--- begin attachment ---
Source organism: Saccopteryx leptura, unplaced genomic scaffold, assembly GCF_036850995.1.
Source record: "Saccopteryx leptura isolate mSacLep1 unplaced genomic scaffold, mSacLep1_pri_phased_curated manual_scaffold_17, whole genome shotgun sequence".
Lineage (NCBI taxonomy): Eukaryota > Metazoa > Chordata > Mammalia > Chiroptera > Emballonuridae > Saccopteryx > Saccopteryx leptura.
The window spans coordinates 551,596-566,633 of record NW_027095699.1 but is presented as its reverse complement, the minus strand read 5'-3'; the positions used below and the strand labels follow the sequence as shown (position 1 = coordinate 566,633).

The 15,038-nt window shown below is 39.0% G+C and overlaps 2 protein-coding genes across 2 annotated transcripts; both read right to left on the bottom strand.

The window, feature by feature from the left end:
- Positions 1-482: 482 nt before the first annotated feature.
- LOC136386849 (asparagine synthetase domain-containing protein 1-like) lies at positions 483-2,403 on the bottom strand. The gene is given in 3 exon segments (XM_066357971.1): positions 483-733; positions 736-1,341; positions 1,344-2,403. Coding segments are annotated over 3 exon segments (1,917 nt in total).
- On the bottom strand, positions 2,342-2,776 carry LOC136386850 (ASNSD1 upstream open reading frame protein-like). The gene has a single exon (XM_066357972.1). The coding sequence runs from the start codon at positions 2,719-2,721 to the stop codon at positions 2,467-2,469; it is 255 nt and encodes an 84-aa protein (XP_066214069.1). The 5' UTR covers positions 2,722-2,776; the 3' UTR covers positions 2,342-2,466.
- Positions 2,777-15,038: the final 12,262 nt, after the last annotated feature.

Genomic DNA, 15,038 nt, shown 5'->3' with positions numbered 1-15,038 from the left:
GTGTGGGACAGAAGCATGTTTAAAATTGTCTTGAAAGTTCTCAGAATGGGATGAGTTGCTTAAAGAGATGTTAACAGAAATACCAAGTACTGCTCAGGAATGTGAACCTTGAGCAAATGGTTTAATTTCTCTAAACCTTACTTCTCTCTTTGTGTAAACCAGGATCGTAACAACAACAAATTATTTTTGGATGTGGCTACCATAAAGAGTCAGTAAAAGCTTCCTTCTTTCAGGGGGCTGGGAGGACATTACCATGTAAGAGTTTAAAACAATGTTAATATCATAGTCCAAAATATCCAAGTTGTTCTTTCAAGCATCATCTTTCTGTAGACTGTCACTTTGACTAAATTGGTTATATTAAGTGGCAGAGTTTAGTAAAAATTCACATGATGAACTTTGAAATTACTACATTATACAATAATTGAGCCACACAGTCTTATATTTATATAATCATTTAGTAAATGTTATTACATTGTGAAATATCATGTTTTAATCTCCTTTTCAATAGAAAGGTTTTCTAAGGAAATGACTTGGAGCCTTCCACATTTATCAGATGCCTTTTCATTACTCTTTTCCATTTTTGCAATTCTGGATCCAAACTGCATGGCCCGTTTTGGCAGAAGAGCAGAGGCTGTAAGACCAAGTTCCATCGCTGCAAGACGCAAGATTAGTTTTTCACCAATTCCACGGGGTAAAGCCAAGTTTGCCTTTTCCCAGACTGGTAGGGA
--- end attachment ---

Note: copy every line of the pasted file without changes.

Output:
Source organism: Saccopteryx leptura, unplaced genomic scaffold, assembly GCF_036850995.1.
Source record: "Saccopteryx leptura isolate mSacLep1 unplaced genomic scaffold, mSacLep1_pri_phased_curated manual_scaffold_17, whole genome shotgun sequence".
Lineage (NCBI taxonomy): Eukaryota > Metazoa > Chordata > Mammalia > Chiroptera > Emballonuridae > Saccopteryx > Saccopteryx leptura.
The window spans coordinates 551,596-566,633 of record NW_027095699.1 but is presented as its reverse complement, the minus strand read 5'-3'; the positions used below and the strand labels follow the sequence as shown (position 1 = coordinate 566,633).

The 15,038-nt window shown below is 39.0% G+C and overlaps 2 protein-coding genes across 2 annotated transcripts; both read right to left on the bottom strand.

The window, feature by feature from the left end:
- Positions 1-482: 482 nt before the first annotated feature.
- LOC136386849 (asparagine synthetase domain-containing protein 1-like) lies at positions 483-2,403 on the bottom strand. The gene is given in 3 exon segments (XM_066357971.1): positions 483-733; positions 736-1,341; positions 1,344-2,403. Coding segments are annotated over 3 exon segments (1,917 nt in total).
- On the bottom strand, positions 2,342-2,776 carry LOC136386850 (ASNSD1 upstream open reading frame protein-like). The gene has a single exon (XM_066357972.1). The coding sequence runs from the start codon at positions 2,719-2,721 to the stop codon at positions 2,467-2,469; it is 255 nt and encodes an 84-aa protein (XP_066214069.1). The 5' UTR covers positions 2,722-2,776; the 3' UTR covers positions 2,342-2,466.
- Positions 2,777-15,038: the final 12,262 nt, after the last annotated feature.

Genomic DNA, 15,038 nt, shown 5'->3' with positions numbered 1-15,038 from the left:
GTGTGGGACAGAAGCATGTTTAAAATTGTCTTGAAAGTTCTCAGAATGGGATGAGTTGCTTAAAGAGATGTTAACAGAAATACCAAGTACTGCTCAGGAATGTGAACCTTGAGCAAATGGTTTAATTTCTCTAAACCTTACTTCTCTCTTTGTGTAAACCAGGATCGTAACAACAACAAATTATTTTTGGATGTGGCTACCATAAAGAGTCAGTAAAAGCTTCCTTCTTTCAGGGGGCTGGGAGGACATTACCATGTAAGAGTTTAAAACAATGTTAATATCATAGTCCAAAATATCCAAGTTGTTCTTTCAAGCATCATCTTTCTGTAGACTGTCACTTTGACTAAATTGGTTATATTAAGTGGCAGAGTTTAGTAAAAATTCACATGATGAACTTTGAAATTACTACATTATACAATAATTGAGCCACACAGTCTTATATTTATATAATCATTTAGTAAATGTTATTACATTGTGAAATATCATGTTTTAATCTCCTTTTCAATAGAAAGGTTTTCTAAGGAAATGACTTGGAGCCTTCCACATTTATCAGATGCCTTTTCATTACTCTTTTCCATTTTTGCAATTCTGGATCCAAACTGCATGGCCCGTTTTGGCAGAAGAGCAGAGGCTGTAAGACCAAGTTCCATCGCTGCAAGACGCAAGATTAGTTTTTCACCAATTCCACGGGGTAAAGCCAAGTTTGCCTTTTCCCAGACTGGTAGGGA